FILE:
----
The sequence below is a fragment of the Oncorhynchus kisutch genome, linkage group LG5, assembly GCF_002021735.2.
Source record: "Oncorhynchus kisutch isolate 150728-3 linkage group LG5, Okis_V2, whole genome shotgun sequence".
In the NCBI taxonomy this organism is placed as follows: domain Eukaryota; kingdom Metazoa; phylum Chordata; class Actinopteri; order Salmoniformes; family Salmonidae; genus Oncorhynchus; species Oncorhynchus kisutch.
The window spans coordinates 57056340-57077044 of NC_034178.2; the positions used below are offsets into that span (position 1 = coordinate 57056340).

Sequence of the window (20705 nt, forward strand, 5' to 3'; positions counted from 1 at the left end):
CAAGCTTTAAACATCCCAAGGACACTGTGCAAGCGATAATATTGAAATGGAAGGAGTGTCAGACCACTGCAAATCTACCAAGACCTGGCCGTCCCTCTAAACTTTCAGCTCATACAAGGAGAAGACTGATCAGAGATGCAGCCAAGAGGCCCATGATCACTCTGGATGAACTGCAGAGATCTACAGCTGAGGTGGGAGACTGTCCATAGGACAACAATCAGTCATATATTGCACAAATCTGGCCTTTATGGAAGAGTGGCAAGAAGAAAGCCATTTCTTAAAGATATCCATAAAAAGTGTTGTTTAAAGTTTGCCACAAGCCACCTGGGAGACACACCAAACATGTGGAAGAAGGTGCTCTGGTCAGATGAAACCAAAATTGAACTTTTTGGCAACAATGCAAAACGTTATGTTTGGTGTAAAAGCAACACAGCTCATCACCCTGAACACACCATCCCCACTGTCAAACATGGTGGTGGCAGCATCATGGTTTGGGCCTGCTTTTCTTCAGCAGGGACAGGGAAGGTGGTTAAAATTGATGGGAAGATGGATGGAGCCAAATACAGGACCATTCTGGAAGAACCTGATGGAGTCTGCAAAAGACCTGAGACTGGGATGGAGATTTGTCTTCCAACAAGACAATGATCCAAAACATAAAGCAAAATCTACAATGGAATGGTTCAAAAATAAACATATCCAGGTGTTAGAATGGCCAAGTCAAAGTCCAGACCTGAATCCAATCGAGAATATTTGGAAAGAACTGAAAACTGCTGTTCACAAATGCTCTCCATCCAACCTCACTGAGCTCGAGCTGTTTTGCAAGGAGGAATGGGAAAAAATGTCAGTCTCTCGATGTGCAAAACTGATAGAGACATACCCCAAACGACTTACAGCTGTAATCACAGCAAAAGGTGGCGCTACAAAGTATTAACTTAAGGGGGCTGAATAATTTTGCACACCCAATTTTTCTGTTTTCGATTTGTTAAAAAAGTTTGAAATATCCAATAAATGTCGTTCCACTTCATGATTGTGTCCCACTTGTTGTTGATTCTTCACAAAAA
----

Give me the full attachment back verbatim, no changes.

The sequence below is a fragment of the Oncorhynchus kisutch genome, linkage group LG5, assembly GCF_002021735.2.
Source record: "Oncorhynchus kisutch isolate 150728-3 linkage group LG5, Okis_V2, whole genome shotgun sequence".
In the NCBI taxonomy this organism is placed as follows: domain Eukaryota; kingdom Metazoa; phylum Chordata; class Actinopteri; order Salmoniformes; family Salmonidae; genus Oncorhynchus; species Oncorhynchus kisutch.
The window spans coordinates 57056340-57077044 of NC_034178.2; the positions used below are offsets into that span (position 1 = coordinate 57056340).

Sequence of the window (20705 nt, forward strand, 5' to 3'; positions counted from 1 at the left end):
CAAGCTTTAAACATCCCAAGGACACTGTGCAAGCGATAATATTGAAATGGAAGGAGTGTCAGACCACTGCAAATCTACCAAGACCTGGCCGTCCCTCTAAACTTTCAGCTCATACAAGGAGAAGACTGATCAGAGATGCAGCCAAGAGGCCCATGATCACTCTGGATGAACTGCAGAGATCTACAGCTGAGGTGGGAGACTGTCCATAGGACAACAATCAGTCATATATTGCACAAATCTGGCCTTTATGGAAGAGTGGCAAGAAGAAAGCCATTTCTTAAAGATATCCATAAAAAGTGTTGTTTAAAGTTTGCCACAAGCCACCTGGGAGACACACCAAACATGTGGAAGAAGGTGCTCTGGTCAGATGAAACCAAAATTGAACTTTTTGGCAACAATGCAAAACGTTATGTTTGGTGTAAAAGCAACACAGCTCATCACCCTGAACACACCATCCCCACTGTCAAACATGGTGGTGGCAGCATCATGGTTTGGGCCTGCTTTTCTTCAGCAGGGACAGGGAAGGTGGTTAAAATTGATGGGAAGATGGATGGAGCCAAATACAGGACCATTCTGGAAGAACCTGATGGAGTCTGCAAAAGACCTGAGACTGGGATGGAGATTTGTCTTCCAACAAGACAATGATCCAAAACATAAAGCAAAATCTACAATGGAATGGTTCAAAAATAAACATATCCAGGTGTTAGAATGGCCAAGTCAAAGTCCAGACCTGAATCCAATCGAGAATATTTGGAAAGAACTGAAAACTGCTGTTCACAAATGCTCTCCATCCAACCTCACTGAGCTCGAGCTGTTTTGCAAGGAGGAATGGGAAAAAATGTCAGTCTCTCGATGTGCAAAACTGATAGAGACATACCCCAAACGACTTACAGCTGTAATCACAGCAAAAGGTGGCGCTACAAAGTATTAACTTAAGGGGGCTGAATAATTTTGCACACCCAATTTTTCTGTTTTCGATTTGTTAAAAAAGTTTGAAATATCCAATAAATGTCGTTCCACTTCATGATTGTGTCCCACTTGTTGTTGATTCTTCACAAAAA